Many people consider the holidays to be the happiest time of the year. They love the music, the lights, and the family gatherings, for instance. Yet, others find this time of year to be the most trying. For example, those who have gone through a recent loss may experience profound holiday depression. Or, finances may be especially tight for some, meanwhile others are spending the holidays alone. Some find their anxiety is triggered by all of the additional expectations and stimulation. And still others feel all the feels—from the joy and excitement to the sadness and anxiety this season can bring.

On top of that, it would be an understatement to say 2020 has been unusual. This year has brought confusion and uncertainty for millions, if not billions, of people. Many have experienced the loss of loved ones or jobs, careers, businesses, homes, and certainly connections. Others are struggling to regain their health or get their financial feet back under them (or wondering if they ever will). The lack of perceived security combined with increased social isolation can make this season feel even more difficult.

Not surprisingly, Americans have reported feeling sadder in 2020 than in previous years, with 27% saying they felt a lot of sadness the previous day. 1 This can be even worse for the 43% of Americans who are single and the 27% who live alone. 2

Further, up to 14% of people experience seasonal depression or “winter blues,” around this time of year, 3 which can increase the feelings of depression. This can make normal tasks—like getting out of bed, cooking for yourself and your family, or taking a walk—difficult. You may also find you are just tired, less interested in things you enjoy, or are struggling to concentrate.

Rest assured, no matter how you’re feeling this season, they’re most likely normal and shared by many others. Of course, that doesn’t make things easier, and it doesn’t make those feelings go away completely (although it might help a bit to know you’re not alone).


While many people are striving to find a “new normal” this year, as the number of COVID-19 cases (as well as the number of deaths) have increased across the country (and in many parts of the world), the CDC has urged folks to forgo travel this holiday season. Thus, even smaller plans and gatherings are being postposed or even completely canceled. For folks who are feeling alone and isolated, limiting contact with loved ones can be a real downer. For others, trying to navigate who to spend time with safely can be a real challenge.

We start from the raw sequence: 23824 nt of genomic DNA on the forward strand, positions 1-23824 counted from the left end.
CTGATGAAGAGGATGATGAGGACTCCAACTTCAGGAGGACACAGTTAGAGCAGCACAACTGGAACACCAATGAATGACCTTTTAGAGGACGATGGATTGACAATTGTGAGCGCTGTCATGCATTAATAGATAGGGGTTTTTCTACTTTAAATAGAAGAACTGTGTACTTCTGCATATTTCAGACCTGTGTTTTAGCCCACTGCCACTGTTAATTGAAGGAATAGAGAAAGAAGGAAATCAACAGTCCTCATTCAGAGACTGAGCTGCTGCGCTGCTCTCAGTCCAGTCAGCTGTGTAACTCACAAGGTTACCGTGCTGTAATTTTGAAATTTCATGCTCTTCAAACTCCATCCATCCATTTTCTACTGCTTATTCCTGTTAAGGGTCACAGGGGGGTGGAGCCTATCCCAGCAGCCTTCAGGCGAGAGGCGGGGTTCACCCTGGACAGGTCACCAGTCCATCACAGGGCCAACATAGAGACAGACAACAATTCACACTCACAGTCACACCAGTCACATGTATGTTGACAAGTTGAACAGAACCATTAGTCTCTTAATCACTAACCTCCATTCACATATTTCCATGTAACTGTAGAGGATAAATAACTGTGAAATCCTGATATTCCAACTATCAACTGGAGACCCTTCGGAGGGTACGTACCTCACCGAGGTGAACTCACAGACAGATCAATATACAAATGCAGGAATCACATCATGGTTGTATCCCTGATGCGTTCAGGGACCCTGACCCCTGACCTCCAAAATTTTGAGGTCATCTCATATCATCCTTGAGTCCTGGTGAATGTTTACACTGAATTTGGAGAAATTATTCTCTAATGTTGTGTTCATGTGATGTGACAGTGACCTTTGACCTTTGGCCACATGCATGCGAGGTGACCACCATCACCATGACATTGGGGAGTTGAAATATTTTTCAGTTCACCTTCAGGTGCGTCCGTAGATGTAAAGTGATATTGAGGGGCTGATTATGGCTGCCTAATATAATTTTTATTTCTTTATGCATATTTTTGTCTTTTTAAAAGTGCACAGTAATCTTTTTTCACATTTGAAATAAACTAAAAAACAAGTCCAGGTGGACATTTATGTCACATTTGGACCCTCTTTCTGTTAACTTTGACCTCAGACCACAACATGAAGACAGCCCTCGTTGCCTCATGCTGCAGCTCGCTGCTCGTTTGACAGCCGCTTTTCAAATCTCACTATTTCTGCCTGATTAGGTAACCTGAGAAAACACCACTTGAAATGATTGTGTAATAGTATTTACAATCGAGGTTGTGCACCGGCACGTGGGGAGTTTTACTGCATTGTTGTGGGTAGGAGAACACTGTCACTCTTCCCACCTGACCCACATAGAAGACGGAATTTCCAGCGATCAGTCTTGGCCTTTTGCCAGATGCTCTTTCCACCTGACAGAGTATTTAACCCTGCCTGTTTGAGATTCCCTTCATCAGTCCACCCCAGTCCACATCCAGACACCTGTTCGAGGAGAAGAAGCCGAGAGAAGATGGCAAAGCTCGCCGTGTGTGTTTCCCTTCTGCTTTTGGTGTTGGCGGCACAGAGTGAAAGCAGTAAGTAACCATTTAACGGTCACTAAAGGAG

Other people may have a lower risk, and the precautions advised may seem unnecessary—stupid even. Yet, there are many people who are at a higher risk for long-term health complications or who have elderly relatives who are at greater risk, and it can feel really scary right now. Others have friends and family who have recently been infected, and that’s served as a strong reality check for how serious the situation can be.

No matter what, these times are unlike ever before, and all of us are just trying to make the best decisions we can with the information we have. That can have a real impact on our collective mental health.

In fact, research from the American Psychological Association released this October found 65% of adults feel stress from the uncertainty in the U.S. right now. 4 In a similar survey from the CDC, 41.4% of adults have reported anxiety or depression, the highest reported level since they began the survey in April of this year. 5

Many folks feel frustrated or disappointed, as they have been isolating themselves (i.e., social distancing) in the hopes of things being back to normal, so they could celebrate the holidays with their families. Yet, with new cases and deaths from COVID-19 still a reality, that isn’t likely for many.

Your situation or opinion may differ drastically from your neighbors, family members, or friends, but chances are pretty solid that the 2020 holiday season will be different. And if you’re feeling even more depressed or anxious this year, you are certainly not alone. While we can’t just snap our fingers and end the situation we’re in, we can take steps to help fight off holiday depression and anxiety to make the season as bright as possible this year.

First thing’s first: prioritize your own mental health by…


1. Feeling the Feelings

Sometimes you want to just curl up and escape all the icky feelings and pretend everything’s just fine. Yet, the best way to actually deal with your feelings is to, well, feel them. Check in with yourself and ask how you’re feeling, name the feeling, and then allow yourself to just be. If you’re frustrated that you can’t be with your family, then allow yourself to be frustrated, disappointed, sad, angry, or fed up. From there, you can start to take steps to help yourself feel better.

You may find that you’re not ready to feel better. That’s okay too. Set a timer for 10 to 20 minutes and let yourself be where you are—even if that isn’t in the best place. Once the timer is up, move onto something else. Take a walk, work out, prepare a healthy meal, or call a friend or family member.

That said, this is for run-of-the-mill sad or frustrated feelings. If you’re in a dark depression or beginning to consider self-harm or suicide, please seek help immediately. You can call a personal health professional or the National Suicide Prevention Lifeline at 800-273-8255. You are not alone, and help is available. (This line is also available for people who are worried about a friend or loved one or for those who simply need immediate emotional support.)

2. Opening Up

Once you’ve acknowledged your own feelings, reach out to others to express them. We often feel like we’re in our own worlds when we’re in pain. Sharing feelings can help us feel less alone and isolated.

It’s also vital to be open to new ideas and traditions. As the saying goes, “Happiness isn’t having what you want, it’s wanting what you have.” This holiday season may differ from how you want the holidays to be, so it’s a great opportunity to create new traditions and experiences. (And it’s good practice to build greater resilience to challenges, as circumstances are bound to change throughout your life.)

Creating new holiday traditions may make this holiday season better than you could have imagined. The key is to make the effort to connect while letting go of past expectations and opening your heart and mind for something new.